In the Sothern Croatia ratio of tuberculosis and sarcoidosis is 1:10 . During ATL therapy complete regressions of new infiltrates in the upper lobe without mycronodular infiltrates has been achieved. Skin sarcoidosis was pathohistological confirmed, with negative direct smear microscopy examination in Ziehl-Neelsen stain and absence of mycobacterium DNA in skin granulomas.
Absence of mycronodular infiltrates (granulomas) in lung parenchyma and reduced changes of skin during 4 months of corticosteroid therapy have additionally proved the diagnosis of sarcoidosis with M. tuberculosis positive lung tuberculosis. Three years before sarciodosis and tuberculosis had been diagnosed, skin forehead granuloma was verified which was explained as granuloma of a foreign body due to previous injuries at shelling. However, according to this study, skin sarcoidosis cannot be excluded at that time. If the bronchial aspirate had not been sent for microbiological testing and if the therapy with corticosteroid had continued, a severe type of lung TB with cavities and probably galloping tuberculosis would have been developed. This particular represented case suggests us if suspicion of tuberculosis is high (for example when the patient had a tuberculin test of 14 mm, a cavity 8 × 12 mm in the apical-posterior segment of the upper left lobe and purulent secretion from the left upper lobe bronchus on bronchoscopy) the ATL treatment can start immediately. In the cases when patient's condition is rapidly deteriorating, corticosteroids and antituberculosis therapy could be started concurrently, until microbiological confirmation is established.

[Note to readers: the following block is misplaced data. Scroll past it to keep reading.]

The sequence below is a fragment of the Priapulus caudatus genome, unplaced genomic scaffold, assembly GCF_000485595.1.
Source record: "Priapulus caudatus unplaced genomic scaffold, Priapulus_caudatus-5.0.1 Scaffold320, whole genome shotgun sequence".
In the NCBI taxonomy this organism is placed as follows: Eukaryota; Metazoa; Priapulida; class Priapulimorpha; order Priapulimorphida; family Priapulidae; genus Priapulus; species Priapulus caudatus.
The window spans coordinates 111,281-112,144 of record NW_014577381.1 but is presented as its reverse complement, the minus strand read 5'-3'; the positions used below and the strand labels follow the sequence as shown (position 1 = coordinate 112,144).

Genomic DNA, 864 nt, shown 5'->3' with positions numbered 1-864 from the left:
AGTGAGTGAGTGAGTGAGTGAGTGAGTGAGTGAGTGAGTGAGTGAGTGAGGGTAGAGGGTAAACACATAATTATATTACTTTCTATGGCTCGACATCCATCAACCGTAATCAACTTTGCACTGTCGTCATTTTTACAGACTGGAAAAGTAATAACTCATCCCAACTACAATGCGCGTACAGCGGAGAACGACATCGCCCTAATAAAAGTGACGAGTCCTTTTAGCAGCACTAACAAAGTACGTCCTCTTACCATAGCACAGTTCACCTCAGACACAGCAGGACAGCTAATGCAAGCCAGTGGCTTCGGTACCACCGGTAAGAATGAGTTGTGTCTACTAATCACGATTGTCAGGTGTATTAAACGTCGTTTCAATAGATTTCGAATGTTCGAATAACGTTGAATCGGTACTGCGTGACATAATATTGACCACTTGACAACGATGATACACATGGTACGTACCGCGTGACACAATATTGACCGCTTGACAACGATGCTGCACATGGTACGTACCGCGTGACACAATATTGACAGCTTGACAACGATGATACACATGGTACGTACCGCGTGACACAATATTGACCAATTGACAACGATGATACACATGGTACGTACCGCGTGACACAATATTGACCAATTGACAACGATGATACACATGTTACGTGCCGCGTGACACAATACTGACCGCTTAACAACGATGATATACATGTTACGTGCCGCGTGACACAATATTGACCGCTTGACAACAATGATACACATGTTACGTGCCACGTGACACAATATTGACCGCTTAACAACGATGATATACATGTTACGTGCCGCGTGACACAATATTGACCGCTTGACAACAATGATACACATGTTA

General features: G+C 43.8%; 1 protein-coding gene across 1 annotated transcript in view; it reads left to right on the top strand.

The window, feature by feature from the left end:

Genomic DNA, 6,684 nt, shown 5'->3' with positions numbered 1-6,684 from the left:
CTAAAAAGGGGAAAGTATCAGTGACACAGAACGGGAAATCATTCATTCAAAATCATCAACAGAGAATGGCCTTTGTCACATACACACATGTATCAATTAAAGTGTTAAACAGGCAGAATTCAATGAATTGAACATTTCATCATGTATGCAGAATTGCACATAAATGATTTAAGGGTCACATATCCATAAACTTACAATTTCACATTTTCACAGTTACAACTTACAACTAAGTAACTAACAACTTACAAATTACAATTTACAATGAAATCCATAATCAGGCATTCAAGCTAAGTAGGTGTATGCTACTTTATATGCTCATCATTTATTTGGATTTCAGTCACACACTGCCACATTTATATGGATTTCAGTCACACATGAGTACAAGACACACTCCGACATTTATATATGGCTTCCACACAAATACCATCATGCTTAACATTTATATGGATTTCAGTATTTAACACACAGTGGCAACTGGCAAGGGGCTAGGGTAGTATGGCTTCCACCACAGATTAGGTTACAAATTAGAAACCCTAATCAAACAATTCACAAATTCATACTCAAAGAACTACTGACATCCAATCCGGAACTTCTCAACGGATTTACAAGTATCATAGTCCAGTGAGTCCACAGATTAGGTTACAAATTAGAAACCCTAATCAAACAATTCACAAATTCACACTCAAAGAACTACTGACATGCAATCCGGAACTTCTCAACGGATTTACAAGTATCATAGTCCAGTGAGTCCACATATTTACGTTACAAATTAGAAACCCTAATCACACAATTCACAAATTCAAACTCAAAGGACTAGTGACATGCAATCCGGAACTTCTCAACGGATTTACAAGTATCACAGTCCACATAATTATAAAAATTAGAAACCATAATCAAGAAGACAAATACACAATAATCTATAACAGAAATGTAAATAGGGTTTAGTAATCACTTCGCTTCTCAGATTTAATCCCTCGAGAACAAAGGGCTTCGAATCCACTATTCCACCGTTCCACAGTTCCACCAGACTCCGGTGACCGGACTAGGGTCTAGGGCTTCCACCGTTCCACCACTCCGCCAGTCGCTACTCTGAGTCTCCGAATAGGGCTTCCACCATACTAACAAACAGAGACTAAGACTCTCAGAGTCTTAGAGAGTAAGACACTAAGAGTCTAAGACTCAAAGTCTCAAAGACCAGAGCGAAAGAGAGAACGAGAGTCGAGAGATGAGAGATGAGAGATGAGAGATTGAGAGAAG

In cases when there is a dilemma in diagnosis between tuberculosis and sarcoidosis, we should advance with corticosteroid therapy until we have microbiological confirmation of mycobacterium culture . In this particular case the doubt has been present from the very beginning, because of the positive skin test and data of previous living place where the incidence of tuberculosis is still high.
We have presented the case of a patient with microbiological confirmation of pulmonary tuberculosis and pulmonary and skin sarcoidosis at the same time and have emphasized the diagnostic dilemmas that may occur when these conditions coexist. The beginning of steroid therapy in patients with underlying infection may accentuate life-threatening complications. The proper evaluation of all relevant findings and case-history data needs to be considered. The authors suggest that in cases when there is a dilemma in diagnosis between tuberculosis and sarcoidosis we should advance with corticosteroid therapy until we have microbiological confirmation of mycobacterium culture.
Written informed consent was obtained from the patient for publication of this case report and accompanying images. A copy of the written consent is available for review by editor-in-chief of this journal.